No matter what age you are or even your level of employment or economic position, it may be a good idea to start investing now, even in a small way, for eventual financial security. Some people feel they need every dollar they make to get by from one paycheck to the next. While this may be true for some, there are others who spend significant amounts of money on insignificant things. They could be investing that money away into a broker account that, over time, could lead to huge savings and a comfortable retirement with the power of compounding and dividends.
It isn’t hard to get started. All you need is $100 to $500 to open an account, in some cases less and anywhere from $25 to $50 monthly to continue building your stock or dividend growth portfolio. In fact, a young person aged 20 could deposit $1,000 and then not another dime. In forty years he or she might have tens of thousands of dollars. The stock market has followed fairly predictable patterns since its inception in the 1800s in New York City. Although historic events like the Great Depression – Covid and several global wars have impacted its activity, the gains and losses remain fairly consistent, with most investors earning a predictable return on their investment.
Of course, no one can predict what the future holds, or whether the pattern will continue. And none of us should invest more money than we can afford to lose but just in case the world economy crashes one of these days. But with steady deposits and dollar cost averaging that continue to compound and earn dividends over time, a sensible and prudent investor can substantially increase the amount of money going for retirement or a dream vacation at some future point.
If you are thinking about opening an investment account, do a little online research for more information. Visit sites like Robinhood or Webull to see how the process works. Start reading financial web pages for details about the latest stock prices and market trends. Do a little paper trading by following the daily stock news. Instead of actually purchasing stock, however, work it out on a piece of paper by pretending to buy a certain amount of stock for the specified price and then watching to see how it performs over the following week. Chart your gains or losses to figure out whether your stock deal was successful. If you do this for a few months, you will soon learn to understand more about the stock market and how to buy and sell like the pros.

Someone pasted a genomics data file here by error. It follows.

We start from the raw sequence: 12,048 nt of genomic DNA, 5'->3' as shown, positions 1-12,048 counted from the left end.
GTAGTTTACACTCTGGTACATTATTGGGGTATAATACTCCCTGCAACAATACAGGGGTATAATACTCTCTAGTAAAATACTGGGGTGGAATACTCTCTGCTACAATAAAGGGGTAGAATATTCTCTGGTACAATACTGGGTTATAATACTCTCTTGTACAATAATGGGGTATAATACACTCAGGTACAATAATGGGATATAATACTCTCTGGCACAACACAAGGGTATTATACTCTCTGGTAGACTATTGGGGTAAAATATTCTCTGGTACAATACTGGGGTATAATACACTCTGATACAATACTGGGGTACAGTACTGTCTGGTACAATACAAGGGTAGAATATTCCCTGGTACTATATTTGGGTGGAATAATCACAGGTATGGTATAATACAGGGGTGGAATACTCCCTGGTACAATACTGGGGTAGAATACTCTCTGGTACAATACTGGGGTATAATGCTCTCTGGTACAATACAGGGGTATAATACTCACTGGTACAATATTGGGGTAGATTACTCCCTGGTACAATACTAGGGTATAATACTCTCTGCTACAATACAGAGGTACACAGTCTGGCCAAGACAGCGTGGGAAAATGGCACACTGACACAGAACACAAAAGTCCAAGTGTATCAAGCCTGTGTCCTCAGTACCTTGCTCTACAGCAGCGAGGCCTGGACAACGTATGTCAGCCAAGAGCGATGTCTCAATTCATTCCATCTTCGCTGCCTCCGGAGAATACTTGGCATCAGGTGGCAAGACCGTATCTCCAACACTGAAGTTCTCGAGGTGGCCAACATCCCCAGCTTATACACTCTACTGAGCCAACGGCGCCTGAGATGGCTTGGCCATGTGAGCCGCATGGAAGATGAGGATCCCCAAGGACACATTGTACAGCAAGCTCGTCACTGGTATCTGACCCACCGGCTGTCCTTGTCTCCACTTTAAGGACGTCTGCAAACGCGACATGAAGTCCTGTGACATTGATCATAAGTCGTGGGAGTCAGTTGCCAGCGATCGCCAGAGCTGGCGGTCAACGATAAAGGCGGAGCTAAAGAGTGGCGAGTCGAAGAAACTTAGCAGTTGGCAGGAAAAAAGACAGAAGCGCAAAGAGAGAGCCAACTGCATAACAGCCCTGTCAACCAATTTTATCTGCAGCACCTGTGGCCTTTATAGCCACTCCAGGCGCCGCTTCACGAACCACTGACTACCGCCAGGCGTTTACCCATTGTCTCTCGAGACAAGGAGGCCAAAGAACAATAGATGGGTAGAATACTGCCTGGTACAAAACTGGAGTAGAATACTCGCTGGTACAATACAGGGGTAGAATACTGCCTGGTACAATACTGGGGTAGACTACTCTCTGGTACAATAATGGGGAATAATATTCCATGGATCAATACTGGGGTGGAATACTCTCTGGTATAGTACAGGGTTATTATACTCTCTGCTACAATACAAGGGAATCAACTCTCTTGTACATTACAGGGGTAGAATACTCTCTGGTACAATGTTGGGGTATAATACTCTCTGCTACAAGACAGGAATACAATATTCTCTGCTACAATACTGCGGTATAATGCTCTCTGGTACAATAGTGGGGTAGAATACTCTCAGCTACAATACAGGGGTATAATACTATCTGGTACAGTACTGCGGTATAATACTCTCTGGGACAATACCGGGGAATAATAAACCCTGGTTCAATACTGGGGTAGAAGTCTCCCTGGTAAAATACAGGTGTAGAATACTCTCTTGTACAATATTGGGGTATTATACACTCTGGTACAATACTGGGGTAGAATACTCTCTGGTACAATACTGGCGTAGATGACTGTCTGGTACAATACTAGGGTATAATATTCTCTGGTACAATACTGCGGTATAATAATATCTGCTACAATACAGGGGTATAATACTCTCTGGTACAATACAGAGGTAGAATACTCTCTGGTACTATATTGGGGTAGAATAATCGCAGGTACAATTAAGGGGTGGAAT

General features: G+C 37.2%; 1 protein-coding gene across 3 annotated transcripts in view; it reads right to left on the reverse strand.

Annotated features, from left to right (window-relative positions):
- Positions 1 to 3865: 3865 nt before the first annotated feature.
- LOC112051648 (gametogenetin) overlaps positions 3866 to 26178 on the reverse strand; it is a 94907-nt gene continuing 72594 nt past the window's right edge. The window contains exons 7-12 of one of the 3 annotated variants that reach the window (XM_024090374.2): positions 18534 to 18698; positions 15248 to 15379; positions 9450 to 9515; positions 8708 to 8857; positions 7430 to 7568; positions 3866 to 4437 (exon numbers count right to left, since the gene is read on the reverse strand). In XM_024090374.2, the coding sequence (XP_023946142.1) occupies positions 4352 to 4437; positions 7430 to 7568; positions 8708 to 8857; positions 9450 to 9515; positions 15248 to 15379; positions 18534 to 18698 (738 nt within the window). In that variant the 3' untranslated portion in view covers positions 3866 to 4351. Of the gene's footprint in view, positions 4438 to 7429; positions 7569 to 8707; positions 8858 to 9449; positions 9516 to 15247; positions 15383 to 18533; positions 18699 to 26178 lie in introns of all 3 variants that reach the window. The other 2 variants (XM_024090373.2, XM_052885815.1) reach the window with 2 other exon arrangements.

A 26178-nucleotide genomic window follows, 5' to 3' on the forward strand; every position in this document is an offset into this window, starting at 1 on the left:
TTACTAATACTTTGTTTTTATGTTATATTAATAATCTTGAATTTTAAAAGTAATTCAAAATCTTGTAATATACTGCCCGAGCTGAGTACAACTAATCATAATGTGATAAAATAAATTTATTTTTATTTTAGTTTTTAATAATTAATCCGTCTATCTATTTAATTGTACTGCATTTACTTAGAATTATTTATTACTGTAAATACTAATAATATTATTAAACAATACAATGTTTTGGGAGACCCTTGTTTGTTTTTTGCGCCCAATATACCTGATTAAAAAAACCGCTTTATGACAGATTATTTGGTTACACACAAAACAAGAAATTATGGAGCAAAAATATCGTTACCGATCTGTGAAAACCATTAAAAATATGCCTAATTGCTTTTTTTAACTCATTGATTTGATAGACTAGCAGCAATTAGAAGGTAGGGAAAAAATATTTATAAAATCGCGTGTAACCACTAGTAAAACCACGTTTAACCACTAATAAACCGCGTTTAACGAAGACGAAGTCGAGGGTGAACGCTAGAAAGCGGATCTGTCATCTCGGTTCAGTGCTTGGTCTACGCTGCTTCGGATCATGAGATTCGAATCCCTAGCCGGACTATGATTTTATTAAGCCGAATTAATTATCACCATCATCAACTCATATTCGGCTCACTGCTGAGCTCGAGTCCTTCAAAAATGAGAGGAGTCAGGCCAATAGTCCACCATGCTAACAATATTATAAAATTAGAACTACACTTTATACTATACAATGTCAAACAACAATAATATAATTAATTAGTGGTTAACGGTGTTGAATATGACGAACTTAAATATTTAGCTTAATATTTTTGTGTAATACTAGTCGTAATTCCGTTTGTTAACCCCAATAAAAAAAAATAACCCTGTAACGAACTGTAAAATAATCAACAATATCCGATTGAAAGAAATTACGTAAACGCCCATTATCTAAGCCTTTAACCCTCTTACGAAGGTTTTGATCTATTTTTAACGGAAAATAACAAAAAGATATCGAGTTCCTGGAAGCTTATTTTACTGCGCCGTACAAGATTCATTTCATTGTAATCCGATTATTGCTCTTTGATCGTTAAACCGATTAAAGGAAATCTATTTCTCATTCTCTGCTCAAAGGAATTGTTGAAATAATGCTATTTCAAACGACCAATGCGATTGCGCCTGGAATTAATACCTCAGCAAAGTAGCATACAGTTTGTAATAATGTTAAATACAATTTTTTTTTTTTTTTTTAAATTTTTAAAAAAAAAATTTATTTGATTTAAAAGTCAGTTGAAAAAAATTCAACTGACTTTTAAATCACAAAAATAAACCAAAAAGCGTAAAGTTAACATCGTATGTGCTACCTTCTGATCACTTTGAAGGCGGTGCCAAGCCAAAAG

Even if your budget is small, try to set aside a little money to open an investment account from any windfalls that come your way from job bonuses, inheritances, or cash gifts. Some people set aside their annual job raise, or part of it, as part of their investment strategy. Then, as your budget becomes better with paid off bills or grown-up kids, you may be able to start having a standard monthly amount deducted automatically from your paycheck and deposited into your dividend account. This could take the form of a Roth IRA (individual retirement account), a money market fund, a mutual fund portfolio, or individual stock shares.
It probably is a good idea to take an investment class online or sign up for a financial planning seminar. Success may be just a few years away if you start now and plan right. Also note that investing and day trading are two totally different things, if you are a dividend investor the you will add small amounts to your dividend stocks and build your positions over time, you will continue to collect dividends while you invest.
From my own experience, dividend stocks can also grow and not every stock needs to be tech related, there are many great companies that pay dividends that are in the growth state, the power of compounding will greatly benefit you even if you invest small amounts every month.